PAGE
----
Licensing patents into the United States involves in principle a 30% withholding tax. Interposing a conduit e.g. in the Netherlands can cause the US to invoke the “cascade royalty” concept. The taxpayers succeeded in a case last October – SDI Netherlands, where the intermediary had a real profit-earning function. This case may now be decided differently following subsequent changes to the US-Netherlands treaty (the limitation of benefits provisions).
Alternatively, a UK resident company may buy, say, a 10-year patent right from an offshore company with back-to-back finance. The taxable profit of the UK company will be reduced by 25% writing-down allowances (depreciation) so that very little UK tax will be paid. An Austrian company may be used in a similar way.
Much commercial and criminal law is based on British models; the legal profession is fused. Exchange control is administered by the Central Bank; it is being phased out and forecast to be abolished in the foreseeable future; the rules have been recently relaxed relating to non-resident loans, acquisition of foreign shares, remittance of profits by foreign companies, inheritance, emigration, travel allowances, forward transactions and futures, foreign listings, Israeli companies investing abroad and foreign company share offerings in Israel.
New immigrants have a 30-year exchange control holiday. Returning former residents may have a 10-year holiday. Non-resident investors have statutorily guaranteed repatriation rights; trust companies may, on application to the Bank of Israel, maintain non-resident accounts for non-resident beneficiaries.
The Law of Return was enacted in 1950. The expression “Jew” is defined in the Law, but has been the subject of controversy and court decisions. Israeli citizenship and nationality is readily acquired and renounced. New immigrants should conclude any restructuring of their personal affairs before immigration.
From 1992, the Bank of Israel gave a number of non-resident certificates to companies carrying on business abroad. This policy was changed in 1995. However, since April 1995 an active Israeli company has been able to capitalise a non-resident subsidiary.
A trust has the legal capacity to inherit; the income of a foreign trust may remain free of tax even if remitted to Israel; the trust may be used to hold Israeli residential property so as to retain the exemption from tax on capital gains to which individuals are entitled.
Israeli law recognises testamentary freedom but (unless the parties contract otherwise) provides community of property.
Planning for investment in South Africa requires, first, an overall view of the South African tax system. There are some restrictions on local borrowing and a number of specific incentives. South Africa’s tax system is essentially territorial, but the deeming provisions may be broadened to include income arising abroad to local and foreign residents. Corporation tax is at 35%, plus a 12.5% Secondary Tax on Companies (STC) applying to net dividends declared in later accounting periods.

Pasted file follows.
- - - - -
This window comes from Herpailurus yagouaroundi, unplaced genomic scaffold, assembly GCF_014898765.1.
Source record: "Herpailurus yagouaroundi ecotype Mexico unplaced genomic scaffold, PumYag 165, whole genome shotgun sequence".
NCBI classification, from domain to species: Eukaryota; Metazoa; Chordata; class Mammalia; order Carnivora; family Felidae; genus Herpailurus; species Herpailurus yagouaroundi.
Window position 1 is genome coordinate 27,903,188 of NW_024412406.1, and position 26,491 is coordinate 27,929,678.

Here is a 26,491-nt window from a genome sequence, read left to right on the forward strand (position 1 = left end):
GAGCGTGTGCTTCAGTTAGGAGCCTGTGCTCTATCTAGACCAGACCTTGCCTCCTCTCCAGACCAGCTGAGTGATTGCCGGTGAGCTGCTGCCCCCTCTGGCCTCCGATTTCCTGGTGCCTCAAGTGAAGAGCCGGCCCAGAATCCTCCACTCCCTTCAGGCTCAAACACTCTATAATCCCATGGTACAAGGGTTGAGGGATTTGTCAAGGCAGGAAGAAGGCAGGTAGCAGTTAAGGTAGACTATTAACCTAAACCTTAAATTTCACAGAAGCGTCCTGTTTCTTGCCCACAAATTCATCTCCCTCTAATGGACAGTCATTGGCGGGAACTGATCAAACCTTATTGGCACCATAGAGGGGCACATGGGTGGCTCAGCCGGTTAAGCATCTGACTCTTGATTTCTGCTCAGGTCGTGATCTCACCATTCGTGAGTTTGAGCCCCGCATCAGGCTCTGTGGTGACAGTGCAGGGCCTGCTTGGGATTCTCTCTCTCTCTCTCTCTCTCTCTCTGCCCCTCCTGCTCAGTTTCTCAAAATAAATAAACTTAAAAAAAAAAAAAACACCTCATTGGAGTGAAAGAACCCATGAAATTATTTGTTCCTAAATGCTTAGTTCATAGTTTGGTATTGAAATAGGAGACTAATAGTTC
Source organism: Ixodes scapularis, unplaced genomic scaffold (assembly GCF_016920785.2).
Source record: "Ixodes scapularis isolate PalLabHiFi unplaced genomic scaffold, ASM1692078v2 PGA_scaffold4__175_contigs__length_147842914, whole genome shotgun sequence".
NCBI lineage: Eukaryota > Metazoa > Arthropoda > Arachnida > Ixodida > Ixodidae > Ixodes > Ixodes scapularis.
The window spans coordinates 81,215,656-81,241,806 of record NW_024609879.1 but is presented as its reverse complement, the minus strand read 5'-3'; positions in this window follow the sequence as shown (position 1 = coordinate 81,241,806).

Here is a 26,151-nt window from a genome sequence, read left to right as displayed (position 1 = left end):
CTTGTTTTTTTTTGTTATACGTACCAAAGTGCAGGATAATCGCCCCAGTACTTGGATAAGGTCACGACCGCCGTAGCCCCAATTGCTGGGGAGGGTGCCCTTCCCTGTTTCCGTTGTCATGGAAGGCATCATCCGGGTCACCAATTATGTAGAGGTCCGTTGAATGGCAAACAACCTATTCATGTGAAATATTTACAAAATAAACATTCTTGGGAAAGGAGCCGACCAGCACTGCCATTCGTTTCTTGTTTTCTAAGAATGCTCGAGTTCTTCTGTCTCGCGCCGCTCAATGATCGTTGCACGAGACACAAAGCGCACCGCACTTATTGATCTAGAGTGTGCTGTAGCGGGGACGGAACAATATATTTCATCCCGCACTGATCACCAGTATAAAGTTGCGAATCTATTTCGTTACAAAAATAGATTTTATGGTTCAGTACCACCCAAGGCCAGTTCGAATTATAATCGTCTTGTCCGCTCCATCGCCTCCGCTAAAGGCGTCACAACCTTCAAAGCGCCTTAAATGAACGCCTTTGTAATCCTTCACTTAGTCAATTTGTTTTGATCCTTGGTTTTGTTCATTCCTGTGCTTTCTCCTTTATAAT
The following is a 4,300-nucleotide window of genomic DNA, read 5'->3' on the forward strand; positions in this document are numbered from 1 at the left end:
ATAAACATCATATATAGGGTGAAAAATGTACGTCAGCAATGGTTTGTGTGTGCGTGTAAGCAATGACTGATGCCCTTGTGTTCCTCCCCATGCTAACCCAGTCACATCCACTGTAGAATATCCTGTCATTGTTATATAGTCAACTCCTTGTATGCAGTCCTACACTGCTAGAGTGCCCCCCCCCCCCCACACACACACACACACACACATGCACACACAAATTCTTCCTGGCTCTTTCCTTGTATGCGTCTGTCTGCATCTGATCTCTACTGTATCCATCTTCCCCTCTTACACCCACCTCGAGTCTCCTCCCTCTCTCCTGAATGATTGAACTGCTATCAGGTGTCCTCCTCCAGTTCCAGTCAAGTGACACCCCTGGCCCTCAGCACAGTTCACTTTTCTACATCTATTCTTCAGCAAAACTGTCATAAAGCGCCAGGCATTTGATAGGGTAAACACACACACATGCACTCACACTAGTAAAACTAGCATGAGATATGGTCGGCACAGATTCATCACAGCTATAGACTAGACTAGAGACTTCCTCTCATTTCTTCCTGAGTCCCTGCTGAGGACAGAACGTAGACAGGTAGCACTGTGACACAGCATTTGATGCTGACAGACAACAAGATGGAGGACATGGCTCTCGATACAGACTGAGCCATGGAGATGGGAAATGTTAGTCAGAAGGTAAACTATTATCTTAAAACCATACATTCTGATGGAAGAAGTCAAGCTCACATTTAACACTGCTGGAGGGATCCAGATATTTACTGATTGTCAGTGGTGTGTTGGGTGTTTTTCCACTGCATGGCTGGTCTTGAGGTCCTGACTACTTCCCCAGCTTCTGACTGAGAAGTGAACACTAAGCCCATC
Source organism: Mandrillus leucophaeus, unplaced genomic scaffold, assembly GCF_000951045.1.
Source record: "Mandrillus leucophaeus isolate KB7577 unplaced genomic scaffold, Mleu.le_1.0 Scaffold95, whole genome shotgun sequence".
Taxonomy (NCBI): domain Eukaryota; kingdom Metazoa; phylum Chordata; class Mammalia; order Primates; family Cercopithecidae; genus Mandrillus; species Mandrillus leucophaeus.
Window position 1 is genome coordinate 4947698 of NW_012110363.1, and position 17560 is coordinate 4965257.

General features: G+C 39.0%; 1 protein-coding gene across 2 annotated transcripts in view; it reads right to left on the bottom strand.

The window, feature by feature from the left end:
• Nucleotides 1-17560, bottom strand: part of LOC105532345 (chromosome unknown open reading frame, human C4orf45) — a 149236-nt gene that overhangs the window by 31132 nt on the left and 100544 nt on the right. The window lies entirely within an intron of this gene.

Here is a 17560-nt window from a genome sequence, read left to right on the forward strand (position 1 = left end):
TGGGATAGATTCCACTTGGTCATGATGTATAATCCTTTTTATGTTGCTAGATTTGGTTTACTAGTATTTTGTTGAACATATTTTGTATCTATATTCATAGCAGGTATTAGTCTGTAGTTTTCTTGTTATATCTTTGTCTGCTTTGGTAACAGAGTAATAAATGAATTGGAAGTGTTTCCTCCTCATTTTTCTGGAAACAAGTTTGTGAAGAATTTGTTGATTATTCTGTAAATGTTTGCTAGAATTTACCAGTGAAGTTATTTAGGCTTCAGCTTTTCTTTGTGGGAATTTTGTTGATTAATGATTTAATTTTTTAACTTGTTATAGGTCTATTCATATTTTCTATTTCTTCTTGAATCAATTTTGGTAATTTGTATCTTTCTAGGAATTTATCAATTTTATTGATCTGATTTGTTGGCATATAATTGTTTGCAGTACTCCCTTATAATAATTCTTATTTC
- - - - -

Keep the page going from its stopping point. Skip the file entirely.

Restrictions on local borrowing may be circumvented by borrowing by a trading trust where the sole beneficiary is a South African company owned partially by non-residents. There are transfer pricing and thin capitalisation rules, but few other anti-avoidance provisions. Enterprises satisfying certain conditions can have tax holidays or accelerated depreciation.
Exchange control is unlikely to be abolished totally in the short term but is being phased out. For the inward investor there is no need to obtain consents, but for outward investments, exchange control consent will be granted for investments calculated to reduce imports, increase exports or create jobs.
Foreign companies can operate through a branch. A branch pays an extra 5%, but a branch can be converted to a company without tax cost.
There is no withholding tax on dividends or interest; royalties suffer 12%, but treaties (eg with the Netherlands or Hungary) may be used.
There is no capital gains tax. To avoid STC on liquidation, the local company may first sell its business to its parent and then go into liquidation.
There have been for some time treaties with the Netherlands, Israel, Switzerland and the United Kingdom. There are several new treaties and others on the way. Treaties with other African states encourage the use of South Africa as a base for investment elsewhere in Africa.
Financial and offshore centres feed off each other: offshore centres have traditionally grown up near the financial centres. Modern communications and economic changes nowadays enable offshore centres to emerge and grow in more distant places – e.g. in the Gulf region. The region is mostly Arab. The Shia law provides for a kind of trust (the waqf) but ownership of companies is generally restricted to local citizens.